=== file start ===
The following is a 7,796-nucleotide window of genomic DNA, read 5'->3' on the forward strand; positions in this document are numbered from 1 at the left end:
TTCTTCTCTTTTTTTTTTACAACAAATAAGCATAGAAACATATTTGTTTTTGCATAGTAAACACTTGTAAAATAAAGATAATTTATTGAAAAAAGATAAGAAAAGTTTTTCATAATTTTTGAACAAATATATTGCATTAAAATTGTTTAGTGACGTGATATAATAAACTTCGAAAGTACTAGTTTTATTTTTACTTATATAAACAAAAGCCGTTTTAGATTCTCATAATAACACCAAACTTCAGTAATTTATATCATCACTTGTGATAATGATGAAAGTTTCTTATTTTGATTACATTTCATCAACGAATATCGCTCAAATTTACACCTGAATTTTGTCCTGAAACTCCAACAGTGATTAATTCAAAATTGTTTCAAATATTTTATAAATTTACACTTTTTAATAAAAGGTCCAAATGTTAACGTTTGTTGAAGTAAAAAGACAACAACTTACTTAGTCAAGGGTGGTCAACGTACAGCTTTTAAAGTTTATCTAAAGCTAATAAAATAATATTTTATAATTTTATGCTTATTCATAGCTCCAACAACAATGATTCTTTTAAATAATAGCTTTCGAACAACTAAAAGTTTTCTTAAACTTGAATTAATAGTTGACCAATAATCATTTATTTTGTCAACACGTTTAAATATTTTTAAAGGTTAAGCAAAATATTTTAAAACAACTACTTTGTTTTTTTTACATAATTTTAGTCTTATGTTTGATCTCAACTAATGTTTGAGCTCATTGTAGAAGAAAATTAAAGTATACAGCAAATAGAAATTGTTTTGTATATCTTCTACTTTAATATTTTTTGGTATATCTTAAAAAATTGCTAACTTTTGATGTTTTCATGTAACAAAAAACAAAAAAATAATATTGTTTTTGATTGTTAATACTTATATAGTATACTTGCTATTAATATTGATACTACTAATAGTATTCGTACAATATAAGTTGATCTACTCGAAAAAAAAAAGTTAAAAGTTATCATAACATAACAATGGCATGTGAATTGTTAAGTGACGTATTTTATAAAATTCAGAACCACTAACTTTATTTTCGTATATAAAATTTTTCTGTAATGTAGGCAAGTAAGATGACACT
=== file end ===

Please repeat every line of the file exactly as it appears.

The following is a 7,796-nucleotide window of genomic DNA, read 5'->3' on the forward strand; positions in this document are numbered from 1 at the left end:
TTCTTCTCTTTTTTTTTTACAACAAATAAGCATAGAAACATATTTGTTTTTGCATAGTAAACACTTGTAAAATAAAGATAATTTATTGAAAAAAGATAAGAAAAGTTTTTCATAATTTTTGAACAAATATATTGCATTAAAATTGTTTAGTGACGTGATATAATAAACTTCGAAAGTACTAGTTTTATTTTTACTTATATAAACAAAAGCCGTTTTAGATTCTCATAATAACACCAAACTTCAGTAATTTATATCATCACTTGTGATAATGATGAAAGTTTCTTATTTTGATTACATTTCATCAACGAATATCGCTCAAATTTACACCTGAATTTTGTCCTGAAACTCCAACAGTGATTAATTCAAAATTGTTTCAAATATTTTATAAATTTACACTTTTTAATAAAAGGTCCAAATGTTAACGTTTGTTGAAGTAAAAAGACAACAACTTACTTAGTCAAGGGTGGTCAACGTACAGCTTTTAAAGTTTATCTAAAGCTAATAAAATAATATTTTATAATTTTATGCTTATTCATAGCTCCAACAACAATGATTCTTTTAAATAATAGCTTTCGAACAACTAAAAGTTTTCTTAAACTTGAATTAATAGTTGACCAATAATCATTTATTTTGTCAACACGTTTAAATATTTTTAAAGGTTAAGCAAAATATTTTAAAACAACTACTTTGTTTTTTTTACATAATTTTAGTCTTATGTTTGATCTCAACTAATGTTTGAGCTCATTGTAGAAGAAAATTAAAGTATACAGCAAATAGAAATTGTTTTGTATATCTTCTACTTTAATATTTTTTGGTATATCTTAAAAAATTGCTAACTTTTGATGTTTTCATGTAACAAAAAACAAAAAAATAATATTGTTTTTGATTGTTAATACTTATATAGTATACTTGCTATTAATATTGATACTACTAATAGTATTCGTACAATATAAGTTGATCTACTCGAAAAAAAAAAGTTAAAAGTTATCATAACATAACAATGGCATGTGAATTGTTAAGTGACGTATTTTATAAAATTCAGAACCACTAACTTTATTTTCGTATATAAAATTTTTCTGTAATGTAGGCAAGTAAGATGACACT